Charles Houston

Charles Houston

Charles Houston was born in Washington on 3rd September, 1895. After studying at Dunbar High School, Amherst College and Harvard University Law School he became a university lecturer.

In July, 1935, Walter Francis White recruited Houston, to establish a legal department for the National Association for the Advancement of Coloured People (NAACP). The following year Houston appointed Thurgood Marshall as his assistant. Over the next few years Houston and Marshall used the courts to challenge racist laws concerning transport, housing and education.

Houston was also professor of law and later dean of Howard University Law School. Charles Houston died on 20th April, 1950.

Primary Sources

(1) Charles Houston, National YWCA Convention, Philadelphia (5th May, 1934)

The race problem in the United States is the type of unpleasant problem which we would rather do without but which refuses to be buried. It has been a visible or invisible factor in almost every important question of domestic policy since the foundation of the Government, and may yet be the decisive factor in the success or failure of the New Deal. The dominant interests in the South are determined that there shall not be an industrial emancipation of the Negro. In Birmingham, Alabama, on April 18, one brass-lunged industrialist raised the threat of secession of the Government persisted in its efforts to eliminate the wage differentials between the North and South. Of course, the South would never play into the Negro's hands by seceding; but this idle threat shows the temper of the

In the field of agriculture the government cotton acreage reduction program of 1933 brought a conflict in interest between the plantation owners and their predominantly Negro sharecroppers and tenant farmers. The Southern Commission on the Study of Lynching in its report "The Plight of Tuscaloosa", found that out of 6,000 government checks sent into Tuscaloosa County, Alabama, as compensation for the cotton acreage reduction, only 115 were made out to Negroes; and even then informed local people knew of no instance in which a Negro got any of the money, their checks being endorsed over to white men in every known instance. The significance of this condition is too plain for argument when one realizes that Negroes constitute more than 70% of the dirt cotton farmers in Tuscaloosa County, and when one considers that the New Deal was intended to reach all the way down and benefit the man actually on the soil. It remains to be seen whether the Bankhead Act will give the 'croppers any better protection in 1934.

The Scottsboro Cases, the Angelo Herndon Case in Georgia, the impotence of the States to curb or punish lynching; the attempted murder of two Negro lawyers near Henderson, North Carolina, for daring to challenge the exclusion of Negroes from a North Carolina jury, reflect the load carried by the Negro in the courts of "justice"?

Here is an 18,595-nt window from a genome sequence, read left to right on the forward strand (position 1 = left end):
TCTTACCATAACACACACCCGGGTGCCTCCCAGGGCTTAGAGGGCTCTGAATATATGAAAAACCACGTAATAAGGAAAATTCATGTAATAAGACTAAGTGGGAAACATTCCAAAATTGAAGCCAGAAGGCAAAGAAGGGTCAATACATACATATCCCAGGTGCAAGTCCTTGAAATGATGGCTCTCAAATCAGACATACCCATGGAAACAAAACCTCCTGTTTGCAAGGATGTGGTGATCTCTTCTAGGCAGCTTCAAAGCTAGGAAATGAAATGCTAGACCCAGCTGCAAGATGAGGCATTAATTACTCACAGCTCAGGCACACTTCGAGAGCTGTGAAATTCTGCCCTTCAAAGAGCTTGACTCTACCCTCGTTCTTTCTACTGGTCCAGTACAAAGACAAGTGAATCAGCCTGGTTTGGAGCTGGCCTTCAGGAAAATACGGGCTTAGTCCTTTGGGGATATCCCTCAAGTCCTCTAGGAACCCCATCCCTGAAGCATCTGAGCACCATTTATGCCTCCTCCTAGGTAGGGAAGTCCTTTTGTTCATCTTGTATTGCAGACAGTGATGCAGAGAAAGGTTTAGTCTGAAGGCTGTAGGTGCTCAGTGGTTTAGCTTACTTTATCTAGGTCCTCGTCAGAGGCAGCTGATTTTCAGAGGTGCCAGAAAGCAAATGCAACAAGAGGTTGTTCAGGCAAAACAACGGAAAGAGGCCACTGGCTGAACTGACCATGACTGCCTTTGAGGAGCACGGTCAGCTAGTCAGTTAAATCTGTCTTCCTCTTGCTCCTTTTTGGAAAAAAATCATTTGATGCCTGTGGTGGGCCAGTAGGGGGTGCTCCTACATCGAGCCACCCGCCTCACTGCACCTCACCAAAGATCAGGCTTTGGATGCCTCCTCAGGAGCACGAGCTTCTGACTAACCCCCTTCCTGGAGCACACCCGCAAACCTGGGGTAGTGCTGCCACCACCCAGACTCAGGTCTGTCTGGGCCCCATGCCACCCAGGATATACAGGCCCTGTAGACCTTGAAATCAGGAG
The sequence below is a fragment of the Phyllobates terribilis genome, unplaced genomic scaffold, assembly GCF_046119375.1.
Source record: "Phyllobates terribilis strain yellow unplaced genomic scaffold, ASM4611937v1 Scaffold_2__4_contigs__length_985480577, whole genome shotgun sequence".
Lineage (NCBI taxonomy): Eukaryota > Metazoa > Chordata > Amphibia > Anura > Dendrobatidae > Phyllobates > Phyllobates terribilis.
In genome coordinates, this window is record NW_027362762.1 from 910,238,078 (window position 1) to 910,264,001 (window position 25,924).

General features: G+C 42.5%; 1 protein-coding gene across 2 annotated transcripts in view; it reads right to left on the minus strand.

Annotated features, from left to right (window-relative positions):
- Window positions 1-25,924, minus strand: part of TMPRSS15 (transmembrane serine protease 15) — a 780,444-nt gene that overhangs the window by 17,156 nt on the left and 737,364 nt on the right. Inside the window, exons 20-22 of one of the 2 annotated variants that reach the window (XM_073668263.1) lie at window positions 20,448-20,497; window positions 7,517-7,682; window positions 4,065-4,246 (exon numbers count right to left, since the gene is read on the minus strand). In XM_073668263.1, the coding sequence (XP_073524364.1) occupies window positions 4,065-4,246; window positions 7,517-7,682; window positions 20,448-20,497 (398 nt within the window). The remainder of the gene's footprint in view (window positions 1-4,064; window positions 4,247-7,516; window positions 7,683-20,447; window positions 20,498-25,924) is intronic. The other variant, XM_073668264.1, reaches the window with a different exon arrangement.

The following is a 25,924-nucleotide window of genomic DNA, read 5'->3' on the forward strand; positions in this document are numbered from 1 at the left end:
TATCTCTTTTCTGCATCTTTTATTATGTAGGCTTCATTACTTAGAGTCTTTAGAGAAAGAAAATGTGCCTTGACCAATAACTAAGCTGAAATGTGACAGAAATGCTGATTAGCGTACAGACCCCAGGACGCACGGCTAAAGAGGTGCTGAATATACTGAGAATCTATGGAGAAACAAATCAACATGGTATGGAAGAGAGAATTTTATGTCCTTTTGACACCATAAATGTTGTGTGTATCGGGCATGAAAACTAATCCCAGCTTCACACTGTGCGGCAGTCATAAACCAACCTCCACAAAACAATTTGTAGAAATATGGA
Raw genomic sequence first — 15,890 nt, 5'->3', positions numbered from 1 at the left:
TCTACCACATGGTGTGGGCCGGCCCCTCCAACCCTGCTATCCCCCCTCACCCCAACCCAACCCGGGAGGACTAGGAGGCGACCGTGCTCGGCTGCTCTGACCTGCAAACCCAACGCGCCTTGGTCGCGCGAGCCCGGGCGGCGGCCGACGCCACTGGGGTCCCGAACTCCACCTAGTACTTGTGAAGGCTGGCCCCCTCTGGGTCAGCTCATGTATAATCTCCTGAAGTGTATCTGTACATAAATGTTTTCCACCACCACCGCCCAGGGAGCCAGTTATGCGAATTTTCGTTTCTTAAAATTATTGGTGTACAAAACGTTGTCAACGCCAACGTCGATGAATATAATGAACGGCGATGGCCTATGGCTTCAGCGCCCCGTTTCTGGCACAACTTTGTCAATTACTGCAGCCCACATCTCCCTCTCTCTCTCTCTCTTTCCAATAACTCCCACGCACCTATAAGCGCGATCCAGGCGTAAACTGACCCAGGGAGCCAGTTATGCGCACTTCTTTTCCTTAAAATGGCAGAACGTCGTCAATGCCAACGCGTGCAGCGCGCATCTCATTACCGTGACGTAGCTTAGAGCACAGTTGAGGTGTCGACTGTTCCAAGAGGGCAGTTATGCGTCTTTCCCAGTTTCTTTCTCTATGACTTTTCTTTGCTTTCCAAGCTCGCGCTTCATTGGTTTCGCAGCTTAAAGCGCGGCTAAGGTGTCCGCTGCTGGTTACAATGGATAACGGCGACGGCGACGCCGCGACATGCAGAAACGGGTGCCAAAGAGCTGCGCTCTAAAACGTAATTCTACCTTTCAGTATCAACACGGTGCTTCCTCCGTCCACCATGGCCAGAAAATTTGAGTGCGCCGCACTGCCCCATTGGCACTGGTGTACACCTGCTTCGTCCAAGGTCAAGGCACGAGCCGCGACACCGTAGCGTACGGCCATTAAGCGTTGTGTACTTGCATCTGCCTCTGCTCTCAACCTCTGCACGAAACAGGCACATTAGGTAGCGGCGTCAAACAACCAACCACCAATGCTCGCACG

In the field of government you must know how the Federal Civil Service rules requiring candidates to state their race and submit their photograph with their application have been used to eliminate Negroes as a class from all appointments covered by civil service above the grades of laborer or messenger. An obstinate policy of the War and Navy Departments has decimated the ranks of Negro soldiers and sailors, and effectively emasculated those still left in the service of most of their self-respect; a matter which I predict the United States will seriously regret in the event of another war. You must know something of the humiliation and procrastination which Negro white collar workers met in many sections last winter when they applied for work under the CWA. The newspapers have been full of the DePriest resolution against racial discrimination in the House Restaurant in Washington, and the assault on a cultured Negro woman for the sole offense that she was hungry and tried to get service in the Senate restaurant during the hearings on the Costigan-Wagner Anti-Lynching Bill.

The plight of the Negro worker in agriculture, domestic service and industry; the disproportionate number of Negro families on relief due to job displacements and other loss of work, with attendant loss of self-assurance, are open sores calling for social surgery of the highest order. But there is no use piling up the deficit.

On the credit side we can point to certain advances. The Negro has made some progress under the New Deal; and at least in the Federal Government there is an increasing tendency to give him a voice in his own interest and to include his requirements in the national recovery. The Attorney General of Ohio has just overthrown the designation of race and use of photograph in the Ohio State Civil Service applications by declaring it an unconstitutional discrimination. The State of Maryland in 1933 made a bold attempt to bring the lynchers of George Armwood to justice. The Commonwealth of Virginia is reforming its jury system. Southern women are moving rapidly to the front in interracial work. And your own Association has exhibited significant liberal tendencies.